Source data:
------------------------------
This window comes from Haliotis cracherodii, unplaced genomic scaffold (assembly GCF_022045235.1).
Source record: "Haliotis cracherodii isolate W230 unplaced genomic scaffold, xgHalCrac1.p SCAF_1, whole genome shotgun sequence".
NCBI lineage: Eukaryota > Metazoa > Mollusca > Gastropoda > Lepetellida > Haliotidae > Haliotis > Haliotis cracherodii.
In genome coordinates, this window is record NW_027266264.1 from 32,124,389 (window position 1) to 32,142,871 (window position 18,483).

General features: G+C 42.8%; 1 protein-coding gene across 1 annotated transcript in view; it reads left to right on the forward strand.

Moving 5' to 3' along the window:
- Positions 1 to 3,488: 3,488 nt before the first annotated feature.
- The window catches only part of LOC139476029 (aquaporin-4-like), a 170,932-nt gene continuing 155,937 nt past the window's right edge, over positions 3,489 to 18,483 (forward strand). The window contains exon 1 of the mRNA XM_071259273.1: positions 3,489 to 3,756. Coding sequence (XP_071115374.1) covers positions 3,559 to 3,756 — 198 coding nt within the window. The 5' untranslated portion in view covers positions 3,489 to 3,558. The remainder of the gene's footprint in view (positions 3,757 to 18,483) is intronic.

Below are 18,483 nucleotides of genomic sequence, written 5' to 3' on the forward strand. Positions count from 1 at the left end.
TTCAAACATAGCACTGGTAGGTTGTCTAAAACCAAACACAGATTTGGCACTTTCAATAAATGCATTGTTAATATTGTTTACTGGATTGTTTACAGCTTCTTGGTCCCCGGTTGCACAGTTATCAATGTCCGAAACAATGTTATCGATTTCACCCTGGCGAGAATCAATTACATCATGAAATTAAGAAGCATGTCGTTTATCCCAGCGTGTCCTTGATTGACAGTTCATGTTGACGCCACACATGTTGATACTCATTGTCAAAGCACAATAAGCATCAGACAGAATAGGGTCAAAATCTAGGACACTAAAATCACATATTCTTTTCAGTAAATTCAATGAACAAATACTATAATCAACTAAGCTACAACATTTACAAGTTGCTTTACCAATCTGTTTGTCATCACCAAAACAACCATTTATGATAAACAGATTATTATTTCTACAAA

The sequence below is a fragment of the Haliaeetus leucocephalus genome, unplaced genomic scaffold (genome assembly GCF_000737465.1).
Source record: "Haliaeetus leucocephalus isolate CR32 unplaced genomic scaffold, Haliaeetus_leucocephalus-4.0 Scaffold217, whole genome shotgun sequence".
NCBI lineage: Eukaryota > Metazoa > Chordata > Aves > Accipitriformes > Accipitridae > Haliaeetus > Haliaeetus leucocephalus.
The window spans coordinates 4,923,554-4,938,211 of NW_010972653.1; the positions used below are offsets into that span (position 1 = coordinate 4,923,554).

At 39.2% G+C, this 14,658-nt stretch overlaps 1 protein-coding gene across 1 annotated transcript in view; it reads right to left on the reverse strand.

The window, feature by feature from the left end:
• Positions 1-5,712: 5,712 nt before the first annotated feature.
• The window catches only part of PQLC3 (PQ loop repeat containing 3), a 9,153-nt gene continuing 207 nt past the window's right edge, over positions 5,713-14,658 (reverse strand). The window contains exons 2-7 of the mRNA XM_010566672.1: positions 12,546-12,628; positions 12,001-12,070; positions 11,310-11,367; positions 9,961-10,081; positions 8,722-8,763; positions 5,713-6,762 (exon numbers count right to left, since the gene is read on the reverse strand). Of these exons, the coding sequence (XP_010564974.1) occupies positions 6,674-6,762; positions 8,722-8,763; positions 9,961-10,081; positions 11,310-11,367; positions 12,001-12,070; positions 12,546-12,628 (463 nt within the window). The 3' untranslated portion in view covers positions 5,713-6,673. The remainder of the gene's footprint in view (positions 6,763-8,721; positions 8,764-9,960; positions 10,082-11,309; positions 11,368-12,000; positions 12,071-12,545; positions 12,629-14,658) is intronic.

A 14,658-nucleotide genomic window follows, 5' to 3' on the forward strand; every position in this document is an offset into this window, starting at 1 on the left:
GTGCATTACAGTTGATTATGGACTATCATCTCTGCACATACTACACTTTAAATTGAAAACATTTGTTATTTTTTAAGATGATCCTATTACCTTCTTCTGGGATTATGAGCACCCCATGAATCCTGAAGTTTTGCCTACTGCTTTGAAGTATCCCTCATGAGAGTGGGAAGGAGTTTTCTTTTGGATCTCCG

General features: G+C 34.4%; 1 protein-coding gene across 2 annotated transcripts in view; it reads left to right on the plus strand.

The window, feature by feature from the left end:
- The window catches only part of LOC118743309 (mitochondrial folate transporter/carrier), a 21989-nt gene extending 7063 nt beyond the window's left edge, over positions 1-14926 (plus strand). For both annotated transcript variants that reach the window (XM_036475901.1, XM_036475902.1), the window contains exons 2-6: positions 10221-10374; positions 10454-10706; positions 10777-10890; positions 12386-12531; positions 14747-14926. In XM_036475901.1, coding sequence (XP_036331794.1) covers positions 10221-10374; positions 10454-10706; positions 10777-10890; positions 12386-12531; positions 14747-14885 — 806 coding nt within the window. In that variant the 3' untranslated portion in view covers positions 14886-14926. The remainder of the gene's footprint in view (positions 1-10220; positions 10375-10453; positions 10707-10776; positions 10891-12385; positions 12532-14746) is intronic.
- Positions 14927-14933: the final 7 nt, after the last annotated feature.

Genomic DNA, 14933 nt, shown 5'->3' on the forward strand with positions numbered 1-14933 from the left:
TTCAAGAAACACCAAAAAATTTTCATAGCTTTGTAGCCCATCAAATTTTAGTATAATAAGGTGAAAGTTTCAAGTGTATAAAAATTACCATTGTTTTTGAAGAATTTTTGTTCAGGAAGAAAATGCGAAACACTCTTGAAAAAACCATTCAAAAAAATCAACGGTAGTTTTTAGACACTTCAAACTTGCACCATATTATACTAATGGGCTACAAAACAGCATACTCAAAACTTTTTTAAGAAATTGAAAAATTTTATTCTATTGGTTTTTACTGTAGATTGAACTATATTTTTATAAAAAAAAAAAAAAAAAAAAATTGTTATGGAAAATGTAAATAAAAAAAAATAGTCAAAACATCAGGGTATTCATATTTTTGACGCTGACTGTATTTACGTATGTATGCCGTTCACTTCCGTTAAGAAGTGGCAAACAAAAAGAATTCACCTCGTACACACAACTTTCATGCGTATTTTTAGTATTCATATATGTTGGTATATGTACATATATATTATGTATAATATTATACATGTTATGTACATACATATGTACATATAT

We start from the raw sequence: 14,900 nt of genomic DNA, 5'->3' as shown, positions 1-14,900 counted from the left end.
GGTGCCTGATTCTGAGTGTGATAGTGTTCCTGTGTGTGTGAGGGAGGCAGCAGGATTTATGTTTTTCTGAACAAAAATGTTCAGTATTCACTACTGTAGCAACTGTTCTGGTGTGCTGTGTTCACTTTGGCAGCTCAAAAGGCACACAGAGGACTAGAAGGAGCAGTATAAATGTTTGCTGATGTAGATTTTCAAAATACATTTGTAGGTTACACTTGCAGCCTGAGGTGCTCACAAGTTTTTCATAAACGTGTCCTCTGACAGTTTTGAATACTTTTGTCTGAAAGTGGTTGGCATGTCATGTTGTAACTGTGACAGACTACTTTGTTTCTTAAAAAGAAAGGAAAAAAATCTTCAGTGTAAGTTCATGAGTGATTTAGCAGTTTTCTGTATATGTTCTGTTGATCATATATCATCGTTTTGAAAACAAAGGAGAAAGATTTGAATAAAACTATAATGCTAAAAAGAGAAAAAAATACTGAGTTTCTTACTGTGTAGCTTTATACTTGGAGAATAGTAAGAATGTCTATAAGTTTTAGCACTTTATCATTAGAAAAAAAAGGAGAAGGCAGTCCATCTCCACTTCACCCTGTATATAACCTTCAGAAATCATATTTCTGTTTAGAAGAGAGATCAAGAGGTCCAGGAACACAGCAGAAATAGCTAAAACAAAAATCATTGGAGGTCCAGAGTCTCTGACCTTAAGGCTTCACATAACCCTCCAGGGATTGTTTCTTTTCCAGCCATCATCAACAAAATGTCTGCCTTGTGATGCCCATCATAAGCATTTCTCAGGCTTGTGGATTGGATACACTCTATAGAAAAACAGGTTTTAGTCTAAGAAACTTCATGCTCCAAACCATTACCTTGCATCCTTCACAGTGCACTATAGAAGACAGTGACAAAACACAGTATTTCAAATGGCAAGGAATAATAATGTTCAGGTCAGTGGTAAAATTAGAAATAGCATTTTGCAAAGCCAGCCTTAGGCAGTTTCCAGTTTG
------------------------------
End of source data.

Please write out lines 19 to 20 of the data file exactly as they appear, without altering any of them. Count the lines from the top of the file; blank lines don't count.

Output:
A 14,658-nucleotide genomic window follows, 5' to 3' on the forward strand; every position in this document is an offset into this window, starting at 1 on the left:
GTGCATTACAGTTGATTATGGACTATCATCTCTGCACATACTACACTTTAAATTGAAAACATTTGTTATTTTTTAAGATGATCCTATTACCTTCTTCTGGGATTATGAGCACCCCATGAATCCTGAAGTTTTGCCTACTGCTTTGAAGTATCCCTCATGAGAGTGGGAAGGAGTTTTCTTTTGGATCTCCG